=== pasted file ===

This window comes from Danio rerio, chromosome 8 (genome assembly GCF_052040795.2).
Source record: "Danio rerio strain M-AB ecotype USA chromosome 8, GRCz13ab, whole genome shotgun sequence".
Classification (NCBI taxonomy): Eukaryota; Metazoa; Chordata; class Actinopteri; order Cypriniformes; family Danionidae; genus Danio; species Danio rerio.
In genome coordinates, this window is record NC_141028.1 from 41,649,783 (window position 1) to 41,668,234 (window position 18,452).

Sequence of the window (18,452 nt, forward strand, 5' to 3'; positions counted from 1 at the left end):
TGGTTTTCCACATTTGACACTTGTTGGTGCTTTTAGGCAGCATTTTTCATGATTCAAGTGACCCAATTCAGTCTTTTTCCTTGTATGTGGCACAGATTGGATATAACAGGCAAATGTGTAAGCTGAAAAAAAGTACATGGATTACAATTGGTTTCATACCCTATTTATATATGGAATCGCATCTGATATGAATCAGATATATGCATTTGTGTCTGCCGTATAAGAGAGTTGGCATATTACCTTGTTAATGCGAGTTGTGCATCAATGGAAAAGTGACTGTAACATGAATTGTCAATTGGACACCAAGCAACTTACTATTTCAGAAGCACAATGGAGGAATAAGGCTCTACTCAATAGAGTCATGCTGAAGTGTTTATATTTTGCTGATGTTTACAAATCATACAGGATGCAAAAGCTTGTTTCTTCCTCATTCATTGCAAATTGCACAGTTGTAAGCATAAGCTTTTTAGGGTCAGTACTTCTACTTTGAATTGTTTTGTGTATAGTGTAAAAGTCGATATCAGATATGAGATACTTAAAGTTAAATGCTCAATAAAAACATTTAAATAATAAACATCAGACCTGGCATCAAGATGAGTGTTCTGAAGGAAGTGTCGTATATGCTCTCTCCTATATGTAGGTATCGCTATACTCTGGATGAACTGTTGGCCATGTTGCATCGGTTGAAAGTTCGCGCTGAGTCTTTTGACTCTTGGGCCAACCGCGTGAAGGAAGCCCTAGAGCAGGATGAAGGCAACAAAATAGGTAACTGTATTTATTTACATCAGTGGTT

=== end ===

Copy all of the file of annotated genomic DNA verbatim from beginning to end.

This window comes from Danio rerio, chromosome 8 (genome assembly GCF_052040795.2).
Source record: "Danio rerio strain M-AB ecotype USA chromosome 8, GRCz13ab, whole genome shotgun sequence".
Classification (NCBI taxonomy): Eukaryota; Metazoa; Chordata; class Actinopteri; order Cypriniformes; family Danionidae; genus Danio; species Danio rerio.
In genome coordinates, this window is record NC_141028.1 from 41,649,783 (window position 1) to 41,668,234 (window position 18,452).

Sequence of the window (18,452 nt, forward strand, 5' to 3'; positions counted from 1 at the left end):
TGGTTTTCCACATTTGACACTTGTTGGTGCTTTTAGGCAGCATTTTTCATGATTCAAGTGACCCAATTCAGTCTTTTTCCTTGTATGTGGCACAGATTGGATATAACAGGCAAATGTGTAAGCTGAAAAAAAGTACATGGATTACAATTGGTTTCATACCCTATTTATATATGGAATCGCATCTGATATGAATCAGATATATGCATTTGTGTCTGCCGTATAAGAGAGTTGGCATATTACCTTGTTAATGCGAGTTGTGCATCAATGGAAAAGTGACTGTAACATGAATTGTCAATTGGACACCAAGCAACTTACTATTTCAGAAGCACAATGGAGGAATAAGGCTCTACTCAATAGAGTCATGCTGAAGTGTTTATATTTTGCTGATGTTTACAAATCATACAGGATGCAAAAGCTTGTTTCTTCCTCATTCATTGCAAATTGCACAGTTGTAAGCATAAGCTTTTTAGGGTCAGTACTTCTACTTTGAATTGTTTTGTGTATAGTGTAAAAGTCGATATCAGATATGAGATACTTAAAGTTAAATGCTCAATAAAAACATTTAAATAATAAACATCAGACCTGGCATCAAGATGAGTGTTCTGAAGGAAGTGTCGTATATGCTCTCTCCTATATGTAGGTATCGCTATACTCTGGATGAACTGTTGGCCATGTTGCATCGGTTGAAAGTTCGCGCTGAGTCTTTTGACTCTTGGGCCAACCGCGTGAAGGAAGCCCTAGAGCAGGATGAAGGCAACAAAATAGGTAACTGTATTTATTTACATCAGTGGTT